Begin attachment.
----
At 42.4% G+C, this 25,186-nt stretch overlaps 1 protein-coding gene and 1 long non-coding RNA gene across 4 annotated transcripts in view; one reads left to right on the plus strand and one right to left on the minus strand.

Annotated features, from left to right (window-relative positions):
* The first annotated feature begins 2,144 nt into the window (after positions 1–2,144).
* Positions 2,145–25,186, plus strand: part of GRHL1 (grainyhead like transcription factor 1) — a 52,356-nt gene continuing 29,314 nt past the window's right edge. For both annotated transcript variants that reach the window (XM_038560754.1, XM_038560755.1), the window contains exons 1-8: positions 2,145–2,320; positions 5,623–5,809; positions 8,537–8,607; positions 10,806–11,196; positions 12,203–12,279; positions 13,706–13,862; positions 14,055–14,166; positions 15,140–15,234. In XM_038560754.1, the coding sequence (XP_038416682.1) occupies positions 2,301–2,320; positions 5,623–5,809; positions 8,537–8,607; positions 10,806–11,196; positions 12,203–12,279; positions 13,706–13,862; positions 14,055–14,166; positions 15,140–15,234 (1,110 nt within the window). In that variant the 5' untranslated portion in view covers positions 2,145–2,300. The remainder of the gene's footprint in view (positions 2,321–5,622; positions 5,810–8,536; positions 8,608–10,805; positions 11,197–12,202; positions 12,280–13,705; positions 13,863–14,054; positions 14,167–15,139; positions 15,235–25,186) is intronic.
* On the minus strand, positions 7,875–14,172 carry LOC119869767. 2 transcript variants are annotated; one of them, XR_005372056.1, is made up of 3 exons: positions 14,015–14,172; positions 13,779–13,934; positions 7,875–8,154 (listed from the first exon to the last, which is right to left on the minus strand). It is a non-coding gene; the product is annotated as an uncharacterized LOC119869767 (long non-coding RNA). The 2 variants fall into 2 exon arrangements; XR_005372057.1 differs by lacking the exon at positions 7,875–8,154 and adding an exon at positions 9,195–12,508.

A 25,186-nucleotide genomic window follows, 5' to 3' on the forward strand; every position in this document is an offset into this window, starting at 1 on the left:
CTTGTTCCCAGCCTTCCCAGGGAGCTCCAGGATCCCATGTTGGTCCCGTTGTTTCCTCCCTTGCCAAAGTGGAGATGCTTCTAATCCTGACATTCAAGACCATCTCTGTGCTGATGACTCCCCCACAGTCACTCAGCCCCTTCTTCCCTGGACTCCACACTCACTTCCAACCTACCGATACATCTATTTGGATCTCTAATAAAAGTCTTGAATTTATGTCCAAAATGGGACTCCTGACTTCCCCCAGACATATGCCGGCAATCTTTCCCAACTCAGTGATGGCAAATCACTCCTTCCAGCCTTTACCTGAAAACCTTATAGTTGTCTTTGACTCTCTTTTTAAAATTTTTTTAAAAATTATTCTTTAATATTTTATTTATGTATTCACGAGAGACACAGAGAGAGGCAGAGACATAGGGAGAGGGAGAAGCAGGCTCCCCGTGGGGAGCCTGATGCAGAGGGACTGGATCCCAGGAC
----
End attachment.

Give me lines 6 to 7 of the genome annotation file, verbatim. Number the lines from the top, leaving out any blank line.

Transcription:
A 25,186-nucleotide genomic window follows, 5' to 3' on the forward strand; every position in this document is an offset into this window, starting at 1 on the left:
CTTGTTCCCAGCCTTCCCAGGGAGCTCCAGGATCCCATGTTGGTCCCGTTGTTTCCTCCCTTGCCAAAGTGGAGATGCTTCTAATCCTGACATTCAAGACCATCTCTGTGCTGATGACTCCCCCACAGTCACTCAGCCCCTTCTTCCCTGGACTCCACACTCACTTCCAACCTACCGATACATCTATTTGGATCTCTAATAAAAGTCTTGAATTTATGTCCAAAATGGGACTCCTGACTTCCCCCAGACATATGCCGGCAATCTTTCCCAACTCAGTGATGGCAAATCACTCCTTCCAGCCTTTACCTGAAAACCTTATAGTTGTCTTTGACTCTCTTTTTAAAATTTTTTTAAAAATTATTCTTTAATATTTTATTTATGTATTCACGAGAGACACAGAGAGAGGCAGAGACATAGGGAGAGGGAGAAGCAGGCTCCCCGTGGGGAGCCTGATGCAGAGGGACTGGATCCCAGGAC